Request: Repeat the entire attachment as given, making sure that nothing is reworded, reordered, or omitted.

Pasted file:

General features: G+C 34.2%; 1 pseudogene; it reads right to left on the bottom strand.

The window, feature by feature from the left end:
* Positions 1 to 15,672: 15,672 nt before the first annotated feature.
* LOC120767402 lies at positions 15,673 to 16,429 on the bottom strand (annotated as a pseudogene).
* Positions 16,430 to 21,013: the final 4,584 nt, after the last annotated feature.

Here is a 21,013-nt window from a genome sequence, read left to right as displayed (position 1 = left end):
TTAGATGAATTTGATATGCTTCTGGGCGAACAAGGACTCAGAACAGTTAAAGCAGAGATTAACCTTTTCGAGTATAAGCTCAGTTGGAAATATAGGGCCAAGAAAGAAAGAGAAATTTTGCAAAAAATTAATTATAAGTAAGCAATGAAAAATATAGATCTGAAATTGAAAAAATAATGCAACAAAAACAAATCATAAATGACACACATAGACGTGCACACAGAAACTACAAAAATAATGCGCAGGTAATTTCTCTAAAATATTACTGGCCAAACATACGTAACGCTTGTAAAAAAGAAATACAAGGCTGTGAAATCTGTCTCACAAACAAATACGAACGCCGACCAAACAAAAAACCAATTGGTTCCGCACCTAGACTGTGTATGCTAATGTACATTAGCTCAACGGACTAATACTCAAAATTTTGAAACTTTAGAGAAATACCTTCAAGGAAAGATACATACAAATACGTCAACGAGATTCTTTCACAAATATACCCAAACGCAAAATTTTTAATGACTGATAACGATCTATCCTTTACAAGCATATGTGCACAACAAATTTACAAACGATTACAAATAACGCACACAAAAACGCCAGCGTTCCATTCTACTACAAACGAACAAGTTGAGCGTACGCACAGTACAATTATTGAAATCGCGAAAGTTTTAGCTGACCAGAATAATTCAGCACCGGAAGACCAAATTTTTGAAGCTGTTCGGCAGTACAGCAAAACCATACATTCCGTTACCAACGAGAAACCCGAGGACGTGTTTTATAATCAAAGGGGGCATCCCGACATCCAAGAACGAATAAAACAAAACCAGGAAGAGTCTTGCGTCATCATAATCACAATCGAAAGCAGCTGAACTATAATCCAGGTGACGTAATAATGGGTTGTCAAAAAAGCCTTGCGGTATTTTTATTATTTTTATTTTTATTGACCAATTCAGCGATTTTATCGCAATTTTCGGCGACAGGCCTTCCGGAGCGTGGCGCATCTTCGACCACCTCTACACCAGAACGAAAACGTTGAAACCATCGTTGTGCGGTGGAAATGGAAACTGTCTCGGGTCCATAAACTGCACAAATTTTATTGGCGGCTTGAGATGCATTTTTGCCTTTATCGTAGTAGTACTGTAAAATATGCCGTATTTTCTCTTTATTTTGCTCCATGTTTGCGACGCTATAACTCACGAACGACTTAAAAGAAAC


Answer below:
General features: G+C 34.2%; 1 pseudogene; it reads right to left on the bottom strand.

The window, feature by feature from the left end:
* Positions 1 to 15,672: 15,672 nt before the first annotated feature.
* LOC120767402 lies at positions 15,673 to 16,429 on the bottom strand (annotated as a pseudogene).
* Positions 16,430 to 21,013: the final 4,584 nt, after the last annotated feature.

Here is a 21,013-nt window from a genome sequence, read left to right as displayed (position 1 = left end):
TTAGATGAATTTGATATGCTTCTGGGCGAACAAGGACTCAGAACAGTTAAAGCAGAGATTAACCTTTTCGAGTATAAGCTCAGTTGGAAATATAGGGCCAAGAAAGAAAGAGAAATTTTGCAAAAAATTAATTATAAGTAAGCAATGAAAAATATAGATCTGAAATTGAAAAAATAATGCAACAAAAACAAATCATAAATGACACACATAGACGTGCACACAGAAACTACAAAAATAATGCGCAGGTAATTTCTCTAAAATATTACTGGCCAAACATACGTAACGCTTGTAAAAAAGAAATACAAGGCTGTGAAATCTGTCTCACAAACAAATACGAACGCCGACCAAACAAAAAACCAATTGGTTCCGCACCTAGACTGTGTATGCTAATGTACATTAGCTCAACGGACTAATACTCAAAATTTTGAAACTTTAGAGAAATACCTTCAAGGAAAGATACATACAAATACGTCAACGAGATTCTTTCACAAATATACCCAAACGCAAAATTTTTAATGACTGATAACGATCTATCCTTTACAAGCATATGTGCACAACAAATTTACAAACGATTACAAATAACGCACACAAAAACGCCAGCGTTCCATTCTACTACAAACGAACAAGTTGAGCGTACGCACAGTACAATTATTGAAATCGCGAAAGTTTTAGCTGACCAGAATAATTCAGCACCGGAAGACCAAATTTTTGAAGCTGTTCGGCAGTACAGCAAAACCATACATTCCGTTACCAACGAGAAACCCGAGGACGTGTTTTATAATCAAAGGGGGCATCCCGACATCCAAGAACGAATAAAACAAAACCAGGAAGAGTCTTGCGTCATCATAATCACAATCGAAAGCAGCTGAACTATAATCCAGGTGACGTAATAATGGGTTGTCAAAAAAGCCTTGCGGTATTTTTATTATTTTTATTTTTATTGACCAATTCAGCGATTTTATCGCAATTTTCGGCGACAGGCCTTCCGGAGCGTGGCGCATCTTCGACCACCTCTACACCAGAACGAAAACGTTGAAACCATCGTTGTGCGGTGGAAATGGAAACTGTCTCGGGTCCATAAACTGCACAAATTTTATTGGCGGCTTGAGATGCATTTTTGCCTTTATCGTAGTAGTACTGTAAAATATGCCGTATTTTCTCTTTATTTTGCTCCATGTTTGCGACGCTATAACTCACGAACGACTTAAAAGAAAC